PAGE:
Home > Uncategorized > Stop Them Before They Pimp Again: Google’s Human Trafficking Rhetoric Should Start with Cleaning Up YouTube

Stop Them Before They Pimp Again: Google’s Human Trafficking Rhetoric Should Start with Cleaning Up YouTube

January 28, 2015

If you follow Google’s policy blog, you might have seen this post by Google’s head lobbyist, Susan Molinari:

There are few issues more horrifying than human slavery and trafficking. Yesterday, the House of Representatives took important steps to address these issues by passing twelve bills aimed at helping the victims and calling attention to these criminal acts. We are encouraged by the actions taken yesterday and applaud the House’s leadership.

Given Google’s horrible track record on human trafficking starts with YouTube–an environment that the music industry knows too well is entirely within Google’s control–it’s a little hard to believe that Google is really all that horrified about promoting trafficking through Google’s own properties.

And making money off of it.

The Forrest Hayes Case

Google executive Forrest Hayes was murdered by a prostitute he met through the SeekingArrangement.com according to reports.

Alix Tichelman apparently met Google executive Forrest Hayes through a sugar daddy site called SeekingArrangement.com.  Ms. Tichelman is accused of manslaughter and other charges relating to Mr. Hayes death.  According to SF Gate:

During interviews with police, Tichleman boasted of having more than 200 clients, all of whom she said she met through a website, SeekingArrangement.com, according to police.

YouTube distributes the “Sugar Baby University” video linked above and also promotes a SeekingArrangement.com YouTube partner channel.  One might well ask Ms. Molinari if Google is getting in business with SeekingArrangement.com, how does Google manage to make the ethical case for being so much in favor of laws against human trafficking?  Stop them before they pimp again, maybe?

Here’s the channel for the very service that brought together Google’s own executive with the sugar baby accused of murdering him:

YouTube Seeking A 2

It’s easy to find:

YouTube Seeking A 1

Even if Ms. Molinari can make the case for why Google should profit from this particular site, it’s hard to understand why it is not placed behind Google’s much vaunted “Safety Mode” that is supposed to protect children from something, not quite sure what if they allow this kind of thing to get through.

YouTube Seeking A 3

Ms. Molinari might be interested in this video on the SeekingArrangement Channel that advises girls of all ages on how to create the perfect sugar baby profile:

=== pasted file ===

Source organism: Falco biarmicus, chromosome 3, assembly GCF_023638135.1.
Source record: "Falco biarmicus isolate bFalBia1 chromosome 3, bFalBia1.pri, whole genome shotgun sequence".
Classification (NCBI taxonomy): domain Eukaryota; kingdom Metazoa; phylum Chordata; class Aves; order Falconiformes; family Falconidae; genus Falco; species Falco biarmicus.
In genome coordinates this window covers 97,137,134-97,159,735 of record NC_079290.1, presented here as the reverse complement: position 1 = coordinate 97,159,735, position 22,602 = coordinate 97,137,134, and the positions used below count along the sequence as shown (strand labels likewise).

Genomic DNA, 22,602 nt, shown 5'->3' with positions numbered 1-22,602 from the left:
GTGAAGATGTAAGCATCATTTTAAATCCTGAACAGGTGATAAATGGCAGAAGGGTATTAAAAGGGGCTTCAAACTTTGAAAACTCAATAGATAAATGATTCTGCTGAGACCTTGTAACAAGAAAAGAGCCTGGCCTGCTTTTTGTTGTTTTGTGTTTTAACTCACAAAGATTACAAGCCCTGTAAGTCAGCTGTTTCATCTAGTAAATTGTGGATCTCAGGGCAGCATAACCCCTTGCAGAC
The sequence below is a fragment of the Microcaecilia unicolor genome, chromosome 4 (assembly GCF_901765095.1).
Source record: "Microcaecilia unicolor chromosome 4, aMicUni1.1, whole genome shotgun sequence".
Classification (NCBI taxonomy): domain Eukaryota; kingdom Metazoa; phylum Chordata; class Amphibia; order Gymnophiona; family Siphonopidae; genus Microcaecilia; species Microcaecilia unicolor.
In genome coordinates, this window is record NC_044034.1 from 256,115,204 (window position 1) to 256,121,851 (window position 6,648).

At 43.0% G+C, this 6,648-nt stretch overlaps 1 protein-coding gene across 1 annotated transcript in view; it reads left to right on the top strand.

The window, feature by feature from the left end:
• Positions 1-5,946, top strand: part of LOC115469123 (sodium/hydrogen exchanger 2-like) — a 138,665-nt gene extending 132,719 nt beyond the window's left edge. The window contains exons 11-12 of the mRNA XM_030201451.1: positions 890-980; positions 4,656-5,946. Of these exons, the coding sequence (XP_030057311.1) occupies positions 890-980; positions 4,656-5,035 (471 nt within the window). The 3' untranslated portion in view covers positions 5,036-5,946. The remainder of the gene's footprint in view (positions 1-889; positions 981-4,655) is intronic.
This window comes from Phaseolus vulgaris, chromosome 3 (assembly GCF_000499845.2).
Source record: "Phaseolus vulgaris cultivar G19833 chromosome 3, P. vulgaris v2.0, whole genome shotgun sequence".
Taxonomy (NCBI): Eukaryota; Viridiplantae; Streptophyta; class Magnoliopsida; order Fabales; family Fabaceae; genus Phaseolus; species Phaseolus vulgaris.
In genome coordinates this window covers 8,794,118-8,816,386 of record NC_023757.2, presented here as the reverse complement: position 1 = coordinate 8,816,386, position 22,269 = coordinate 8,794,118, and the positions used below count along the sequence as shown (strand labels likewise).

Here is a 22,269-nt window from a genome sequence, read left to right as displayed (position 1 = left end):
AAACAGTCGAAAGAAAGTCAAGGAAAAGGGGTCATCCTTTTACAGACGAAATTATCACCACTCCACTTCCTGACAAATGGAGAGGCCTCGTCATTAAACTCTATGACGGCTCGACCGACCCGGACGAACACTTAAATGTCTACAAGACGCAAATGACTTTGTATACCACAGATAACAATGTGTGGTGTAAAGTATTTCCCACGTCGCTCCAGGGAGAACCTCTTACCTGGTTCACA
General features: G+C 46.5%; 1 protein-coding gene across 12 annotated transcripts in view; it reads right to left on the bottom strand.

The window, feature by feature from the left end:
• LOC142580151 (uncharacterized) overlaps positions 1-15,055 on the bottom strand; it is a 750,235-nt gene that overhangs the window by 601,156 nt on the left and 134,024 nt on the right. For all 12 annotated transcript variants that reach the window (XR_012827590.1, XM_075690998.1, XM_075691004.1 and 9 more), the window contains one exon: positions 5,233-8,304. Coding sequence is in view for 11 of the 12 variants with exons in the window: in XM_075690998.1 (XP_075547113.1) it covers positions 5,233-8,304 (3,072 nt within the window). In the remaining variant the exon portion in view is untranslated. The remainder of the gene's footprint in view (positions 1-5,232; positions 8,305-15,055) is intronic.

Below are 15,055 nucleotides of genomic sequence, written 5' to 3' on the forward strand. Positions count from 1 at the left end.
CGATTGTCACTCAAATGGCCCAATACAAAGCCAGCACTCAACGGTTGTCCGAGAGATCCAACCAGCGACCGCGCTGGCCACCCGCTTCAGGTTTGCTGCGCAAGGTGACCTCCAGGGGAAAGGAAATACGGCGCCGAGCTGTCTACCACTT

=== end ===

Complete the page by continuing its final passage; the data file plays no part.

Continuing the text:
Sex Tourist Videos

If you search phrases like “Thai teen girls” in YouTube it won’t take you any time to run across what apparently are sex tourist videos shot in South East Asia.  Some of these are set to the music of well-known artists such as Jack White:

philippines sex tourism2

sextourism prudential

While some of this advertising is sketchy, I seriously doubt that Apocalyptica had any idea their ad would show up on a sex tourist video.  And then there is duped advertiser #1:

Obama

All with ads by Google.  Last time I looked, defrauding advertisers is not covered by the Communications Decency Act or the DMCA–if for no other reason than it’s not third party actions.  It’s Google’s own actions.

So maybe Ms. Molinari should turn her attention to cleaning up her own house before she visits her hollow sanctimony on others.

For State Attorneys General, Take A Closer Look at Google

We can easily understand why Ms. Molinari is trying to deflect attention away from the seamy underbelly of Google’s crown jewels–they are currently being investigated by a number of state attorneys general about just this kind of thing.  For example, Florida Attorney General Pam Bondi has a vigorous campaign against exactly this kind of thing:

So while Ms. Molinari would like us all to believe that Google is oh so concerned about human trafficking, it’s hard to believe when you take a cursory look around YouTube, an environment that is 100% within Google’s control and for which Google sells 100% of the advertising.

Ms. Molinari’s protestations are a bit late in the day–in the last session of Congress, i.e., before Google received Mississippi Attorney General Jim Hood’s subpoena–there were reports that Google was working behind the scenes to stop trafficking legislation.

According to the Daily Beast:

Lawmakers are trying to pass a landmark bill to halt child trafficking, but congressional aides say it is facing resistance from big tech companies that have launched a stealth campaign to fight the legislation….Both human trafficking and forced prostitution are already illegal. But what Sen. Mark Kirk and Rep. Ann Wagner, who are pushing the initiative in the Senate and House, respectively, seek to do is create liability for those helping make the connection between pimps and johns….

“The Googles of the world are in a tough spot. They’re not going to speak out publicly against a human trafficking measure. But they also are opposed to it,” said a Wagner legislative aide. According to the aide, negotiations with tech associations usually lead to suggestions that legislation enhance penalties for pimps or johns, rather than online advertisers.

Clean up your own house first, Ms. Molinari.

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